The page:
Cubital tunnel syndromeCubital tunnel syndrome is the second most commonperipheral compression neuropathy after carpal tunnelsyndrome (CTS) [55]. It is related to a combinationof compression and friction of the ulnar nerve in thecubital tunnel [56]. Breitenseher et al. [57] showedsignificant reduction of ulnar nerve FA values at thecubital groove and when passing the deep flexorfascia. At tractography, they showed complete or par-tial discontinuity of the ulnar nerve in 65% of pa-tients. However, they conclude that T2 neurographyis more sensitive than DTI in the detection of cubitaltunnel syndrome [57].

Fig. 3 Magnetic resonance of the knee performed on a 24-year-old male patient two months after soccer injury. a Sagittal T1-weighted imageshows that the anterior cruciate ligament is remarkably inhomogeneous due a partial tear (arrows). F femur, T tibia. b The corresponding tractographyimage shows that fibres are partially interrupted and architecture is disrupted (arrows)

Fig. 2 Magnetic resonance of the thigh performed on a 42-year-old male aptient with mild limb-girdle muscular dystrophy. a Morphological appearance onaxial T1-weighted image (arrows). F femur. b The corresponding tractography image shows fibres which are decreased in number, length and organisationdue to partial fatty replacement. This appearance can be particularly appreciated if compared to Fig. 1b, which shows a normal participant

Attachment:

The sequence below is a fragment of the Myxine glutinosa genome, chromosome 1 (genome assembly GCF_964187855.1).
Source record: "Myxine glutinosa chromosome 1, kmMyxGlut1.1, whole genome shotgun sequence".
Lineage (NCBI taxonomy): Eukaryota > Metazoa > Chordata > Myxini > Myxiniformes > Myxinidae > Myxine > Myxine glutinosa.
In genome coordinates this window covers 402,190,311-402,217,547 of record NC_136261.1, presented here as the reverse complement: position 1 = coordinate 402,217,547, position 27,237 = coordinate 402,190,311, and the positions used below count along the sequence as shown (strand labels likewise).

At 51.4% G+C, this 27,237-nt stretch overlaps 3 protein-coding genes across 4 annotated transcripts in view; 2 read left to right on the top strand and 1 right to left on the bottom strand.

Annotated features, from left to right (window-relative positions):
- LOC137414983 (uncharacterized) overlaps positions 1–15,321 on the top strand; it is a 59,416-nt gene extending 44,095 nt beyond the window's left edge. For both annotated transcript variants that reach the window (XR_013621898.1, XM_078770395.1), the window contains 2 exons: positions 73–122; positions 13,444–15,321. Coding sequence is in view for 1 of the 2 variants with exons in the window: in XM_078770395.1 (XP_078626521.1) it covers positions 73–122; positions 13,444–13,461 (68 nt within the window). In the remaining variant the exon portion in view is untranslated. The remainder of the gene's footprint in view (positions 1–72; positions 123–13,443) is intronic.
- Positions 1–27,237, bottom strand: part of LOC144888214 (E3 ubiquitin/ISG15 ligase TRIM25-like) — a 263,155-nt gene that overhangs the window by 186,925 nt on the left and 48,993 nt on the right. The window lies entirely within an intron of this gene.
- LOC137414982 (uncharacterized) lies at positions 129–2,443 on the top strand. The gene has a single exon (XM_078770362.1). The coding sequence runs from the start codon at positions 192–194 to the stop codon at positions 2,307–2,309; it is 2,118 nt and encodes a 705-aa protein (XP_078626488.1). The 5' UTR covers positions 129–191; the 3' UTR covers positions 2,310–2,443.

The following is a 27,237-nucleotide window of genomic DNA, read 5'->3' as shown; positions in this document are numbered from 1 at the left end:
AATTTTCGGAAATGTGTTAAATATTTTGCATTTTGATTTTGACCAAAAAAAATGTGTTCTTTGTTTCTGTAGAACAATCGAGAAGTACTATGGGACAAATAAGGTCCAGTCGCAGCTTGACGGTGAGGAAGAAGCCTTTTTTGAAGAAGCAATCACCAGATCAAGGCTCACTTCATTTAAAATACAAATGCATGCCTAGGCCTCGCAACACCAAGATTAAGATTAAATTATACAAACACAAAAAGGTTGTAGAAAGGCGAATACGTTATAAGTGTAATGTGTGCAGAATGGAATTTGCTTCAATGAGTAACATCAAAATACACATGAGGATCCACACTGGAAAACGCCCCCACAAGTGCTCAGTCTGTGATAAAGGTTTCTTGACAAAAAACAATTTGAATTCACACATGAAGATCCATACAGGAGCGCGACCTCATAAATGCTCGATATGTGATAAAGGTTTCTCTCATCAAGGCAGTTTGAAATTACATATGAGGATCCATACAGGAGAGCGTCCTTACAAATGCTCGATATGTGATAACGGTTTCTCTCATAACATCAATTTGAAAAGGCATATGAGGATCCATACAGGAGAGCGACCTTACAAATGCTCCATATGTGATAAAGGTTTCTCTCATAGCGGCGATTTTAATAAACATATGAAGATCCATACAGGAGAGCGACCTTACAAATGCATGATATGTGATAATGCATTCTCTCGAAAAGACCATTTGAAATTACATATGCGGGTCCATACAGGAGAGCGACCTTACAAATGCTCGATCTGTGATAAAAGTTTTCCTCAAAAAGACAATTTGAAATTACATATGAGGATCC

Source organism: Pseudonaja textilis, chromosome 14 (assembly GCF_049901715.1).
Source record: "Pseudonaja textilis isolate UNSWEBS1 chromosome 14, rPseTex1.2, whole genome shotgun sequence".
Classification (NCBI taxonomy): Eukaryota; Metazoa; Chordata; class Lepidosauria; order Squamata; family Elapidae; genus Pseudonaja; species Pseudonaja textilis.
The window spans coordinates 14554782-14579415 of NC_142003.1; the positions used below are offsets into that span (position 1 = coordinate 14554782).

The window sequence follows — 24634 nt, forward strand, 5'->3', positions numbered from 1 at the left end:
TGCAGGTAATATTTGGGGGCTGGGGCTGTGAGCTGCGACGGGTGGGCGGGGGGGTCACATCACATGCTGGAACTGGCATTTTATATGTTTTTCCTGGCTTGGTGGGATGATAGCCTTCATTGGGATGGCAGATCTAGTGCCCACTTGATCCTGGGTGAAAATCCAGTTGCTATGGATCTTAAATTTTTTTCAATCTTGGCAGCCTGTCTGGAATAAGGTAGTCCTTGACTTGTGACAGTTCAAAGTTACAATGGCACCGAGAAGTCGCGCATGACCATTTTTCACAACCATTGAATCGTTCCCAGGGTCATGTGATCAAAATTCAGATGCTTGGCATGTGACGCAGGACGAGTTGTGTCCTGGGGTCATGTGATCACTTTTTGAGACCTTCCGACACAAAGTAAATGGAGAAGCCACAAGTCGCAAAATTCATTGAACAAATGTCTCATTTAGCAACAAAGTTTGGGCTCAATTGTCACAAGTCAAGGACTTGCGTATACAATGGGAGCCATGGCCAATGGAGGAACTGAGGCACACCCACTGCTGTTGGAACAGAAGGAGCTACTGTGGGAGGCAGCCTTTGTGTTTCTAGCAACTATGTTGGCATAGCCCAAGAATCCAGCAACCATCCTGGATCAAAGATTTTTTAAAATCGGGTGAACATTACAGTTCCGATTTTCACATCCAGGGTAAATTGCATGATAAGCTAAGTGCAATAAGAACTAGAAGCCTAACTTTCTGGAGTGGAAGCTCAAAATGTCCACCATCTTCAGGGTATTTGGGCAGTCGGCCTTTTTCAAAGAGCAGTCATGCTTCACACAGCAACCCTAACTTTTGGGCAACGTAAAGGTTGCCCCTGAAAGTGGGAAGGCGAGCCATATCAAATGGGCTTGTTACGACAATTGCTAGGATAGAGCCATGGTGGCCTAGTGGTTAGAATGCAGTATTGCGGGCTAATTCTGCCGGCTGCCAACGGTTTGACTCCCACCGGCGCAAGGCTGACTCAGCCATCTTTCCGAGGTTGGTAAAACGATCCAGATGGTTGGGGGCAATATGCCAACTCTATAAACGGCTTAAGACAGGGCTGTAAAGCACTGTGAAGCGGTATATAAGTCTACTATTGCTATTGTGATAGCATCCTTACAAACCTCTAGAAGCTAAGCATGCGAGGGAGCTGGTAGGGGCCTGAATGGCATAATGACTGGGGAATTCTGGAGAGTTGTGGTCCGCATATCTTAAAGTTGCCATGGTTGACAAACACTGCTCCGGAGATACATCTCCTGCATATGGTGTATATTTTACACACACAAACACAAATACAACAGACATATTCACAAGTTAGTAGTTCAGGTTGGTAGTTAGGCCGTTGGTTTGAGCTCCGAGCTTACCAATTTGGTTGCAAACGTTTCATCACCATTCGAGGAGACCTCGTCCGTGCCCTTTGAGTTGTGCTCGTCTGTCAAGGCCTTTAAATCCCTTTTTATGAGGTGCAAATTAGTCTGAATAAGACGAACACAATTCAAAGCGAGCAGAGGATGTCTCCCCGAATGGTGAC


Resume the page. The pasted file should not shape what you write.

Chianca et al. European Radiology Experimental (2017) 1:12 Page 5 of 8

Page 6: Diffusion tensor imaging in the musculoskeletal and

Carpal tunnel syndromeCTS is the most common compressive peripheral neur-opathy, affecting 3–4% of the general population [58]. Itis caused by an entrapment of the median nerve at thelevel of the carpal tunnel of the wrist. The diagnosis ofCTS is usually established by clinical features, clinicaltests, electrophysiological tests, and high-resolutionultrasonography [59]. However, electrophysiology is as-sociated with pain and conspicuous rate of false-negativeand false-positive results [60].Conventional MRI of CTS gives variable qualitative re-